Regency Village and Bruin Theatres - Westwood, CA is feeling excited. November 12 at 12:00 AM · Our 90th anniversary continues November 26th at the Village with the EXCLUSIVE Engagement of the new Paul Thomas Anderson film, Licorice Pizza featured in 70mm Film! Being a master filmmaker, his films are inherently amazing so put on your best threads and boogie over now…and don’t stop and smell the magnolias. There will be Red Vines!
WSS had its world premiere in NY’s Rivoli theater then had its Hollywood premiere at Grauman’s. When did it get to this theater? Even in LA I would think Grauman’s would have it exclusively first run.
I stumbled on this website not long ago, and was intrigued by all the comments on the Village.
I was Assistant Manager for about 3 ½ years in the early 70’s, when Westwood was considered the “hot” film place. We had a number of premiere events, and the theater was very busy.
I was among the first in Los Angeles (outside of the studio) to see “The Godfather” prior to its debut at the Village. Al Ruddy (one of the producers) brought the film to the theater one afternoon before the premiere to check out how the film would play at the Village. Ruddy, the projectionist, and I were the only people in the theater at the time. After seeing the movie, I knew we’d be VERY busy for a long time.
At the premiere, about halfway through the presentation, Mario Puzo emerged from the theater into the lobby with about a foot-long, inch diameter cigar, and lit up. We had an interesting conversation about the film, the book, and how he was doing since the book’s popularity. He shook his head sadly, and admitted that he “had gambled away everything I made on the book and the film” and that he was compelled to “write the crap screenplay for ‘Earthquake’” in order to pay off his debts. I asked whether he had been worried about offending organized crime with his depiction of “the Mob,” and he replied that “no, I had a lot of help from that corner.”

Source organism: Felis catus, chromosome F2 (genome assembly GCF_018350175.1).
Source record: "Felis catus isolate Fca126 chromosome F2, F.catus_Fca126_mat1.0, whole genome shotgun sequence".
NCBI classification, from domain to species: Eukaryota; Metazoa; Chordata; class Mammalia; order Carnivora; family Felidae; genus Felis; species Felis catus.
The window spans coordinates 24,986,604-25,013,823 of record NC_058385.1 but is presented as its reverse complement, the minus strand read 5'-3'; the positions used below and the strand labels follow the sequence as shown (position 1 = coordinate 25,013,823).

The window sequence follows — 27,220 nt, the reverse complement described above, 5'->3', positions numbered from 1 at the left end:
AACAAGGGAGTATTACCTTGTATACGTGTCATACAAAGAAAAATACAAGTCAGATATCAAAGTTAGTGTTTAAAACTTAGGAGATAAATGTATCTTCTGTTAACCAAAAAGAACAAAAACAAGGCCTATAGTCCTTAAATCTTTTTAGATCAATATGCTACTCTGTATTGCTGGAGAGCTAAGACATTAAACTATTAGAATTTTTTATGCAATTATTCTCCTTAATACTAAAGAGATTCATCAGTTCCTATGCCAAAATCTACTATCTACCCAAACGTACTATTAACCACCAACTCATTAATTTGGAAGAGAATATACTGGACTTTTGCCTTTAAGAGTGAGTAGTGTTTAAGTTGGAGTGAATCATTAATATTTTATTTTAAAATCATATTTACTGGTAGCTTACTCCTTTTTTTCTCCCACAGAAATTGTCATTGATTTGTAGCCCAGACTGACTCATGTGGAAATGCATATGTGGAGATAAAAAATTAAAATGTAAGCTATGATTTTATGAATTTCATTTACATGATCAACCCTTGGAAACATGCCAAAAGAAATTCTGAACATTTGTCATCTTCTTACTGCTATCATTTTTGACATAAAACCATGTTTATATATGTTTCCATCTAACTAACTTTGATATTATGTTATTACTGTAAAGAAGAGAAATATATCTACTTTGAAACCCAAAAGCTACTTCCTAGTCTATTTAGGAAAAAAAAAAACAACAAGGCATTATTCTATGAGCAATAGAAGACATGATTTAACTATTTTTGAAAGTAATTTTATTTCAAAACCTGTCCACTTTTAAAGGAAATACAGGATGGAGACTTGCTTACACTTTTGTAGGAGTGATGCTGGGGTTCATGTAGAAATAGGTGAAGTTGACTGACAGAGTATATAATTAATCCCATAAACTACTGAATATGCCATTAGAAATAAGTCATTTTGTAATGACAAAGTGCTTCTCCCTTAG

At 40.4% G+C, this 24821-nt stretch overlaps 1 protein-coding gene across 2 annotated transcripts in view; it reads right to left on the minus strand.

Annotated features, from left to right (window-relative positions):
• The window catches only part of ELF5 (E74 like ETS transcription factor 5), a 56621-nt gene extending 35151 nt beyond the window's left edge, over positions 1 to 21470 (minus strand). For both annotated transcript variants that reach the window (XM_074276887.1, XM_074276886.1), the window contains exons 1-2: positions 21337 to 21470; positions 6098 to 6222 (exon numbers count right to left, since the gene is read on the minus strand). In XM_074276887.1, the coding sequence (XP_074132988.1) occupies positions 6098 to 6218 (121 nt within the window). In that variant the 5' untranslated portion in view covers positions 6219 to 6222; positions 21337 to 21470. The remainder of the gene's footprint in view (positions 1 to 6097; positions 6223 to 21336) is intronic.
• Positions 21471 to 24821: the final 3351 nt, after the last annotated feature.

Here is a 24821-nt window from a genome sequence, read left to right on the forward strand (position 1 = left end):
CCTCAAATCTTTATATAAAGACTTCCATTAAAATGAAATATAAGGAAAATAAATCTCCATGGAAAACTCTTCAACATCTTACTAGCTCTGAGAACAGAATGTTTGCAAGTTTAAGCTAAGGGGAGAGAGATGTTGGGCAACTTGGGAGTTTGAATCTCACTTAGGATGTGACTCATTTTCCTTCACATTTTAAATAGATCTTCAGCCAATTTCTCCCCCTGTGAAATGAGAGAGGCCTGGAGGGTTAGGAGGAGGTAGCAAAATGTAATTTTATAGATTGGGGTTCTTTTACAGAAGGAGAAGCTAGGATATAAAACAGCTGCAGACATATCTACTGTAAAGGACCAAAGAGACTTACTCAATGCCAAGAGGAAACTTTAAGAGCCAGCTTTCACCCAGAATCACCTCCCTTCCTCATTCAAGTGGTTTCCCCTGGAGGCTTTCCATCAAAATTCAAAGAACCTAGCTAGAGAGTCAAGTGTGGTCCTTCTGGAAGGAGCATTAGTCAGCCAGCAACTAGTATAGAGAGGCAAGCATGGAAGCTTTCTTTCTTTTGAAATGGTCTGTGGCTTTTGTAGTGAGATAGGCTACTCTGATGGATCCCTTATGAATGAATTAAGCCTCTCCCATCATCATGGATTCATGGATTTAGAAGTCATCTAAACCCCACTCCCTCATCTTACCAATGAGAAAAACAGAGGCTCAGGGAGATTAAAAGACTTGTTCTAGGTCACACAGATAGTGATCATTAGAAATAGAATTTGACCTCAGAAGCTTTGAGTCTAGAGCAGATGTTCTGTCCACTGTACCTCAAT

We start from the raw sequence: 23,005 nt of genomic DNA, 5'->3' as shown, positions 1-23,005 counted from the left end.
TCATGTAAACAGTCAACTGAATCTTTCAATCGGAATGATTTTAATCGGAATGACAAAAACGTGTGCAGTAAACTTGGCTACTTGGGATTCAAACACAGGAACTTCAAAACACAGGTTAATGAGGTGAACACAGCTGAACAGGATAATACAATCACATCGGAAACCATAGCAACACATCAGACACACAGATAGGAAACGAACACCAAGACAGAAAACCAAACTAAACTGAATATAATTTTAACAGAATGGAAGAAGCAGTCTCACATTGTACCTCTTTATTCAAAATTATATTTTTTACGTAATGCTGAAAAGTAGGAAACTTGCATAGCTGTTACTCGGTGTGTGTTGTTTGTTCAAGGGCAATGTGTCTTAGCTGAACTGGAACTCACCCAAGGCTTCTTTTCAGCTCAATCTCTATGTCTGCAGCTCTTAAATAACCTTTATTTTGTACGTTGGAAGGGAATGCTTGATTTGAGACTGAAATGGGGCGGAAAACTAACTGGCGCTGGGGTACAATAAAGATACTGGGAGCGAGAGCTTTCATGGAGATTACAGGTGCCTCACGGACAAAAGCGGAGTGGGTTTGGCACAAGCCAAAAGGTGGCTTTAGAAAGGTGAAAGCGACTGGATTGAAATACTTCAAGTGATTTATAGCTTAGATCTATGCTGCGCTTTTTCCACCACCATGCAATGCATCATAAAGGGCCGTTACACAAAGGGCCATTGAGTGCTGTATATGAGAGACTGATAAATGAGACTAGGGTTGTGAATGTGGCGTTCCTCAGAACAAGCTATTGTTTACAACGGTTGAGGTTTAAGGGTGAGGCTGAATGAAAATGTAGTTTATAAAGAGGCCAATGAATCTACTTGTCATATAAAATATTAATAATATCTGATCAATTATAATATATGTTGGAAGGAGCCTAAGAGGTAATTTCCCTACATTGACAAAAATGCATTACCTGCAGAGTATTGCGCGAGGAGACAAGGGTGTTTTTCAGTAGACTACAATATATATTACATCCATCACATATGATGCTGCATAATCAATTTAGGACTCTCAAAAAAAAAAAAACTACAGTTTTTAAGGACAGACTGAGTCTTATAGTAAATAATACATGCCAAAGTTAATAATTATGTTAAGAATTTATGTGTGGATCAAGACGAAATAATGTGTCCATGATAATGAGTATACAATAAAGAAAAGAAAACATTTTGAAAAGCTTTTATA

Some other tidbits:
Walter Matthau and his son PAID to see Matthau in “Plaza Suite” when it played at the Village.
We often had lines round the block for popular movies. At one point, Groucho Marx came by with his companion, Erin Fleming, and requested to be let in before the line. He said “You wouldn’t deny admission to a living legend, would you?”
We had the premiere of “Jonathan Livingston Seagull” at the Village, for which Neil Diamond wrote the soundtrack. The film was so poorly received that one night, for the prime-time showing, no one had purchased a ticket by the time the show was supposed to start. The projectionist ran the film through the projector without firing up the carbon arc, to save carbon (the rods would actually burn up and had to be periodically replaced). Neil Diamond arrived at the theater about 15 minutes into the show, and we quickly informed the projectionist to start the arc, just in time for Diamond to enter the theater. He came out about 5 minutes later and asked “Am I the only person in the show?” When I answered “Yes” he shook his head and started to walk away. I told him that I thought the music was really good, but the film was crap, and he agreed. He said “I wish I’d never been involved in this junk.”
Finally, one of the commenters down thread had asked “What became of the former manager Jim Peters?” I can answer that question. He was let go after it was revealed that he had been faking refunds and pocketing the money. One of the cashiers and I had informed the District Manager that he was raking in about $20-$30 per night doing this. Small potatoes per day, but it added up. Peters claimed that he was using the money to renovate the Manager’s office, but the District Manager didn’t necessarily believe that story. However, Peters wasn’t actually fired, just moved to a smaller, less important theater. The cashier and I had to work with Peters for about 2 weeks after informing on him (before he was transferred) and I can tell you, it was NOT FUN. But since he had basically forced the cashier to participate (she had to sign the refund forms) she would have been complicit in the crime, and I didn’t want her to be implicated.
Many more stories about Westwood and the theaters there at that time; it was a “happening place”. I often contemplated writing a book!
James Cameron’s Oscar-winning 1997 historical epic “Titanic” opened at the Mann Village in 70mm 25 years ago this weekend (Dec. 19, 1997).
Starring Leonardo DiCaprio and Kate Winslet, the film opened at number one on over 2,600 screens and held the top spot for the next 14 weeks, increasing its theater count every seven days during that period while averaging an astonishing $30 million a week.
It would finish its juggernaut initial 41-week run in October of ‘98 with a domestic gross just shy of $601 million to become the then-highest-grossing film of all time. It also became the first film to gross over $1 billion worldwide.
“Titanic” garnered 14 Oscar nominations and went on to win 11, including Best Picture and Best Director for Cameron.
I saw “Titanic” at the Village opening weekend with a full crowd and remember waiting in a line that snaked around Westwood. I sat in the balcony and marveled at the theater before me. Sadly I haven’t returned since.